What are human beings? Our answer to that is inevitably shaped by our experiences with those more powerful than ourselves. “Children should be seen, not heard.” “Yes, you can come in, but don’t touch anything!” Is that what our humanity comes to before divine grandeur? We focus too much, I think, on divine grandeur and too little on divine generosity. Recall last week’s Gospel: “we will come to them and make our home with them” (Jn 14:23). The God revealed in both the Old and New Testaments desires to share as much of God’s self as we can take in, to share as much of God’s love, God’s joy, God’s peace as we can take in.
What are human beings? Invitees to a celebration that has no end. And all this underwritten in Jesus’ ascension.
Deep breath, and on to a much shorter part two.
“While he was blessing them, he withdrew from them and was carried up into heaven.” That’s a real break: Jesus is there; we’re here. It’s an unnerving enough break that our two collects do their best to dance around it. The first collect: “give us faith to perceive that…he abides with his Church on earth.” The second collect: “so we may also in heart and mind there ascend and with him continually dwell.” Absence, what absence?
Now in Matthew’s Gospel Jesus says “I am with you always” (28:20). So how is this absent Jesus present? The short answer is through the Holy Spirit—in an astonishing variety of ways. For one of the more important ways, let’s recall that story in Luke just before today’s Gospel. On Easter Sunday two disciples are walking to Emmaus and a stranger joins them. They talk about the week’s events and…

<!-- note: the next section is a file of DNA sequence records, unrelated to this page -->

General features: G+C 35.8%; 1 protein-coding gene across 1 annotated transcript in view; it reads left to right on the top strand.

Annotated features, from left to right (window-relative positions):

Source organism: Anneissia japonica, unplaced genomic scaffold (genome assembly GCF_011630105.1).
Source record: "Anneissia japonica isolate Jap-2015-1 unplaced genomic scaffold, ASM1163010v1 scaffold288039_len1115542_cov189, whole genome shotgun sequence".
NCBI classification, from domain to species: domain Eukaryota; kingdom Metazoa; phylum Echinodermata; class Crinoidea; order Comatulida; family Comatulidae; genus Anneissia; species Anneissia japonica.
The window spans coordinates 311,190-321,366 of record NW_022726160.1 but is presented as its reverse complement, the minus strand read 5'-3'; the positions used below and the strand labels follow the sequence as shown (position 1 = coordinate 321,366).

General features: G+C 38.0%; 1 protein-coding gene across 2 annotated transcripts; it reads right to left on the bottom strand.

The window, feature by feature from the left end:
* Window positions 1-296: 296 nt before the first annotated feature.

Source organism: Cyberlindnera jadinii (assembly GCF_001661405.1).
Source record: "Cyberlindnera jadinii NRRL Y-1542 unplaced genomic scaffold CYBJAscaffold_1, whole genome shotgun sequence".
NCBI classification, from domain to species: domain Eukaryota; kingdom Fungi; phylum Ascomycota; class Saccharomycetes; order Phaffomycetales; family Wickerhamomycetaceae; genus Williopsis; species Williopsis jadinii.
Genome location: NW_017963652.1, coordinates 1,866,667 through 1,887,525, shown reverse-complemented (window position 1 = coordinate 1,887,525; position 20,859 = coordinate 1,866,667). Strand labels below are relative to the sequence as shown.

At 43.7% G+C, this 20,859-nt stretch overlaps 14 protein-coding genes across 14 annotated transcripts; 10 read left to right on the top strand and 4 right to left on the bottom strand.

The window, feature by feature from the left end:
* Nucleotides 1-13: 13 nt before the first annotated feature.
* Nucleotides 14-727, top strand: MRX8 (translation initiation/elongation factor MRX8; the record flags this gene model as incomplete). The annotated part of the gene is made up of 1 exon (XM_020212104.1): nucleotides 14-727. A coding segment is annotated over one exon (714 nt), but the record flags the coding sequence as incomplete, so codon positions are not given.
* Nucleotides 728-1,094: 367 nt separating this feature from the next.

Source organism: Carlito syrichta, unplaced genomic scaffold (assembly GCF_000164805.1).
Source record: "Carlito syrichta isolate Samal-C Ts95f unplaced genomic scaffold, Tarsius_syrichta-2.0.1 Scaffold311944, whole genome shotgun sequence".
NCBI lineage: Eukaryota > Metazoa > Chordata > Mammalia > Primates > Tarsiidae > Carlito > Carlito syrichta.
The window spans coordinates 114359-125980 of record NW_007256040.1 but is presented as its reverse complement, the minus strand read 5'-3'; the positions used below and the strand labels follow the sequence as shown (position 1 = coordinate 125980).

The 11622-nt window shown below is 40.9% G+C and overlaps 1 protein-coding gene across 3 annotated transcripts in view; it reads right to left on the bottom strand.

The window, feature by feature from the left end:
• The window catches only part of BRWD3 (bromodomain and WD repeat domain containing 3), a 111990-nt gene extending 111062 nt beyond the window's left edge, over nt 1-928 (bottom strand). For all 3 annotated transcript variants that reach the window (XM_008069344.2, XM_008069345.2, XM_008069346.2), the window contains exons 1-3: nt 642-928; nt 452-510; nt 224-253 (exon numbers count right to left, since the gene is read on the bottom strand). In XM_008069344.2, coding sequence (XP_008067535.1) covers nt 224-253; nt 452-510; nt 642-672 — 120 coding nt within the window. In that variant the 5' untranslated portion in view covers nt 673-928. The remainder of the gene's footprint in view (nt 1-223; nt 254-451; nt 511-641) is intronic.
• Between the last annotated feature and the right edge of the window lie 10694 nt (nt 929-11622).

“Then beginning with Moses and all the prophets, he [the stranger] interpreted to them the things about himself in all the scriptures. As they came near the village to which they were going, he walked ahead as if he were going on. But they urged him strongly, saying, ‘Stay with us, because it is almost evening and the day is now nearly over.’ So he went in to stay with them. When he was at the table with them, he took bread, blessed and broke it, and gave it to them. Then their eyes were opened, and they recognized him; and he vanished from their sight” (24:27-31).
Jesus opens the Scripture; Jesus breaks the Bread. It’s a one-off event; it’s the pattern of every Eucharist. Through the Holy Spirit in every Eucharist Jesus is present. “The Word of the Lord.” “This is my Body…This is my Blood.” All very material: ears, mouths, bread, wine. God likes matter; God created it.
Jesus with us in the Eucharist: it’s a hinge in time. We hold up our recent past: praise, offerings, confession. The Scripture, the Bread, the Wine: these propel us into the new week. The Scripture: how do we incarnate this Word on Monday morning, Wednesday midafternoon with the clock moving at glacial speed, Friday night? The Bread and Wine: Jesus’ Body and Blood, and the model for everything our hands touch during the week. How do I lift this moment, this situation up to God so that God can do something extraordinary with it? The good news: we’re not alone in any of this. Jesus—through the Spirit—let’s do this together. “I am with you always.”
Ascension Day: the glad proclamation that also when Jesus’ way is hard, it is the human way, and it leads to unending joy—for all peoples, nations, and languages.